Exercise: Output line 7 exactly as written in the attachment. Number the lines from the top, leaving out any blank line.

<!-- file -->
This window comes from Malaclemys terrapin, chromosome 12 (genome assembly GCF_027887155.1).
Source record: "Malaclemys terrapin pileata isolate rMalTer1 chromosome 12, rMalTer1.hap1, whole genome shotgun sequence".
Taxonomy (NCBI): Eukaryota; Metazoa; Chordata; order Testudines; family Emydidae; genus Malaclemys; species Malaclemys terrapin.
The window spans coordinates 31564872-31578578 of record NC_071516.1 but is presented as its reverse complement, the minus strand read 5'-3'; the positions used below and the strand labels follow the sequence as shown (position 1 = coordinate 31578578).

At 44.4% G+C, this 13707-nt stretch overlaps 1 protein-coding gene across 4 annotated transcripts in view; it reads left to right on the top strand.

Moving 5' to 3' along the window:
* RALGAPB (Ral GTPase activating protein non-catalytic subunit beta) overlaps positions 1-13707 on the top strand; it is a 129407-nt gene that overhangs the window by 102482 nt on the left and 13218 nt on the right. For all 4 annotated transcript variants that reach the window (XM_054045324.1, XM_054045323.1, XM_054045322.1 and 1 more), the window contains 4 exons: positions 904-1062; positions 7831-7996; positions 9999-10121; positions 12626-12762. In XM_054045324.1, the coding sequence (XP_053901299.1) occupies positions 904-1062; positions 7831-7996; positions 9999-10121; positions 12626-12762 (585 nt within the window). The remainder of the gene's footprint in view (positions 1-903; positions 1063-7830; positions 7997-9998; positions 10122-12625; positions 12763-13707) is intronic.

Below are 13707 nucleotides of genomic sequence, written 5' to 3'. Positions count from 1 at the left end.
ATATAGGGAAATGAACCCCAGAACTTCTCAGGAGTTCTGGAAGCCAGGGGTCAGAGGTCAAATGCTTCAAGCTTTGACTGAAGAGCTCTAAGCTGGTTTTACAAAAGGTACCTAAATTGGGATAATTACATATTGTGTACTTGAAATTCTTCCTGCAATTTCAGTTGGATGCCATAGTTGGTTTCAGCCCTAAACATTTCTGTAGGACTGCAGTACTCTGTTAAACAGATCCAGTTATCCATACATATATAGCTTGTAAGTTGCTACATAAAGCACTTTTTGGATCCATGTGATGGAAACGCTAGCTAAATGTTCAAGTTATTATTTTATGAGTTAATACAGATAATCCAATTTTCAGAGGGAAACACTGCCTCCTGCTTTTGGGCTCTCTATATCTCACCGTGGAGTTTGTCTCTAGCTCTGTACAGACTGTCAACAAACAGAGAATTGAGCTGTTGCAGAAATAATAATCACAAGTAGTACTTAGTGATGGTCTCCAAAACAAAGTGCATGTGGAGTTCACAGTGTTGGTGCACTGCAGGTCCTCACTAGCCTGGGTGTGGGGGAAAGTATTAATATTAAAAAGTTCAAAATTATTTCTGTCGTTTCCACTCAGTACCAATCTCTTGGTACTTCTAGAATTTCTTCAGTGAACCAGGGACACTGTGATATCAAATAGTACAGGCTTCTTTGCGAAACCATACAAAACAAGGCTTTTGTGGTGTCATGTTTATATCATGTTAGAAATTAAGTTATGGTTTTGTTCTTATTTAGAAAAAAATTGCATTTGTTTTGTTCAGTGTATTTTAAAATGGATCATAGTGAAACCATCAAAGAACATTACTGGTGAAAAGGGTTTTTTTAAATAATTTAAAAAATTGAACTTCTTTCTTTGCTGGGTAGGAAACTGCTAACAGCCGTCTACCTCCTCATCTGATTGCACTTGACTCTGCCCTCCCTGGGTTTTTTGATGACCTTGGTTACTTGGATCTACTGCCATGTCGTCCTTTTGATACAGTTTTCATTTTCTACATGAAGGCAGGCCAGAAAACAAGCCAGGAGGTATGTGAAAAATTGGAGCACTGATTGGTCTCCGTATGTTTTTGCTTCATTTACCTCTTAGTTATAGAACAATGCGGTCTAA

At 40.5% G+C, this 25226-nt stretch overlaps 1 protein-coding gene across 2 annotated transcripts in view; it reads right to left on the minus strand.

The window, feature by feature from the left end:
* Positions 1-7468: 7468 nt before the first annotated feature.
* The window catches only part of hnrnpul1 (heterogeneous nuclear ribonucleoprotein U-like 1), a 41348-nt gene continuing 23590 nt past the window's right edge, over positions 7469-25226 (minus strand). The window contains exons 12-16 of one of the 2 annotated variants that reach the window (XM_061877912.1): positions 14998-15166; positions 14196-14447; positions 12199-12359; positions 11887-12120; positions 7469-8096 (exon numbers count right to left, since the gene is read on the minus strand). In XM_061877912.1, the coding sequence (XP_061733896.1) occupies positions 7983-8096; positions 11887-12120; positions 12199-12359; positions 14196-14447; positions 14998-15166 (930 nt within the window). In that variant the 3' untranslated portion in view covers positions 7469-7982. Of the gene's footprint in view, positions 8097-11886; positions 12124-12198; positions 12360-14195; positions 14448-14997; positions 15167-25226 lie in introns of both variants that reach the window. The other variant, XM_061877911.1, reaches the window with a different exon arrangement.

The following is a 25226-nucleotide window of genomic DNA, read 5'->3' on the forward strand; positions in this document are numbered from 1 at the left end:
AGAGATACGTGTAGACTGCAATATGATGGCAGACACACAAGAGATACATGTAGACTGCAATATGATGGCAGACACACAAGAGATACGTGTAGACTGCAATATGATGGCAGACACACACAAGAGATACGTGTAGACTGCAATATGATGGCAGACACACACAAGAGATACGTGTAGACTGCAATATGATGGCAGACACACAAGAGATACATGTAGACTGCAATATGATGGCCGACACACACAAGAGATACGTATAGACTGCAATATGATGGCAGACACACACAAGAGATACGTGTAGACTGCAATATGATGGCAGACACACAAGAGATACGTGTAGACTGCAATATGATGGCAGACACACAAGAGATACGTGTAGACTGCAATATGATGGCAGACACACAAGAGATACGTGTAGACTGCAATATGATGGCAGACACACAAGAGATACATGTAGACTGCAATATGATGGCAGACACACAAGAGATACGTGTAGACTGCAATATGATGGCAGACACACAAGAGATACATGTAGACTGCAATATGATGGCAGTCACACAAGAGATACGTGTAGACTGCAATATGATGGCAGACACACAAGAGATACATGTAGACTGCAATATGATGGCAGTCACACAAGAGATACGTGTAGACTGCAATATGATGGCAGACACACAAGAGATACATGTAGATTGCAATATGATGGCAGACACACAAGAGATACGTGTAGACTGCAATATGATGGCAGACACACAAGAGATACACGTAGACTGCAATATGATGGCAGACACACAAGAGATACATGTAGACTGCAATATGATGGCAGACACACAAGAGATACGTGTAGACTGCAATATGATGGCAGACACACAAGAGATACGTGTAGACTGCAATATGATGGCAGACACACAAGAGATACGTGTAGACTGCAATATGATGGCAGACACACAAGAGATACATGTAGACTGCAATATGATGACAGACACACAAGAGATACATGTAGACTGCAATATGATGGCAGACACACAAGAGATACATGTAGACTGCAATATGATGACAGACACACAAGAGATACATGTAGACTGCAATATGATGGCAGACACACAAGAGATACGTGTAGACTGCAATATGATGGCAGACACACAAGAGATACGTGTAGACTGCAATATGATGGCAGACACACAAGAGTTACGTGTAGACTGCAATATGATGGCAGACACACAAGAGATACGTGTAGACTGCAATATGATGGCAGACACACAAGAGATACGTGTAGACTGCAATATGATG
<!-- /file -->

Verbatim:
* RALGAPB (Ral GTPase activating protein non-catalytic subunit beta) overlaps positions 1-13707 on the top strand; it is a 129407-nt gene that overhangs the window by 102482 nt on the left and 13218 nt on the right. For all 4 annotated transcript variants that reach the window (XM_054045324.1, XM_054045323.1, XM_054045322.1 and 1 more), the window contains 4 exons: positions 904-1062; positions 7831-7996; positions 9999-10121; positions 12626-12762. In XM_054045324.1, the coding sequence (XP_053901299.1) occupies positions 904-1062; positions 7831-7996; positions 9999-10121; positions 12626-12762 (585 nt within the window). The remainder of the gene's footprint in view (positions 1-903; positions 1063-7830; positions 7997-9998; positions 10122-12625; positions 12763-13707) is intronic.